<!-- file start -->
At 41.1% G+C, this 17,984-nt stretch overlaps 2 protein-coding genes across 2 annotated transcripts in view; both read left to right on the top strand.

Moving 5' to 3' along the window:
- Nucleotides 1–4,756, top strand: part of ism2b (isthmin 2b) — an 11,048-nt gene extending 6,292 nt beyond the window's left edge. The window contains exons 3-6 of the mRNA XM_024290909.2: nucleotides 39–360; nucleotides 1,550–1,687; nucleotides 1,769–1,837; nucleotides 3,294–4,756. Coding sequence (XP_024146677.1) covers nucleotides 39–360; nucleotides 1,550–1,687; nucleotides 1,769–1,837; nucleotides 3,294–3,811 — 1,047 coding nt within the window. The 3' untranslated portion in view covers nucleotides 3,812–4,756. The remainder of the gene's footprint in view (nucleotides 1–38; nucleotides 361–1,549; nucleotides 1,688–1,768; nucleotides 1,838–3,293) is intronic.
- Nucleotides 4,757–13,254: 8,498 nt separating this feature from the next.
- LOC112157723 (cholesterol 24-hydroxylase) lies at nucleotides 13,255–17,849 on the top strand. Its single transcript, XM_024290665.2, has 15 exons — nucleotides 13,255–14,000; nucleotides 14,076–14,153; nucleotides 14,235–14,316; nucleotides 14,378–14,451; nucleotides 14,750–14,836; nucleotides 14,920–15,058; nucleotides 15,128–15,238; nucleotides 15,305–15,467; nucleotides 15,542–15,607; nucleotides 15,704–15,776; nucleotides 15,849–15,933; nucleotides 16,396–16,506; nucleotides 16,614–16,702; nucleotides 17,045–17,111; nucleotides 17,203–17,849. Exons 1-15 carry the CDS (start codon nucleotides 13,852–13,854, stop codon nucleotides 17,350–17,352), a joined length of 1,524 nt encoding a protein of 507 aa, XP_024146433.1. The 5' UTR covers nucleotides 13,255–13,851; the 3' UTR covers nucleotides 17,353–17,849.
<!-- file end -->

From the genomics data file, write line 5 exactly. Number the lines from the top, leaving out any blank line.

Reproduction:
- LOC112157723 (cholesterol 24-hydroxylase) lies at nucleotides 13,255–17,849 on the top strand. Its single transcript, XM_024290665.2, has 15 exons — nucleotides 13,255–14,000; nucleotides 14,076–14,153; nucleotides 14,235–14,316; nucleotides 14,378–14,451; nucleotides 14,750–14,836; nucleotides 14,920–15,058; nucleotides 15,128–15,238; nucleotides 15,305–15,467; nucleotides 15,542–15,607; nucleotides 15,704–15,776; nucleotides 15,849–15,933; nucleotides 16,396–16,506; nucleotides 16,614–16,702; nucleotides 17,045–17,111; nucleotides 17,203–17,849. Exons 1-15 carry the CDS (start codon nucleotides 13,852–13,854, stop codon nucleotides 17,350–17,352), a joined length of 1,524 nt encoding a protein of 507 aa, XP_024146433.1. The 5' UTR covers nucleotides 13,255–13,851; the 3' UTR covers nucleotides 17,353–17,849.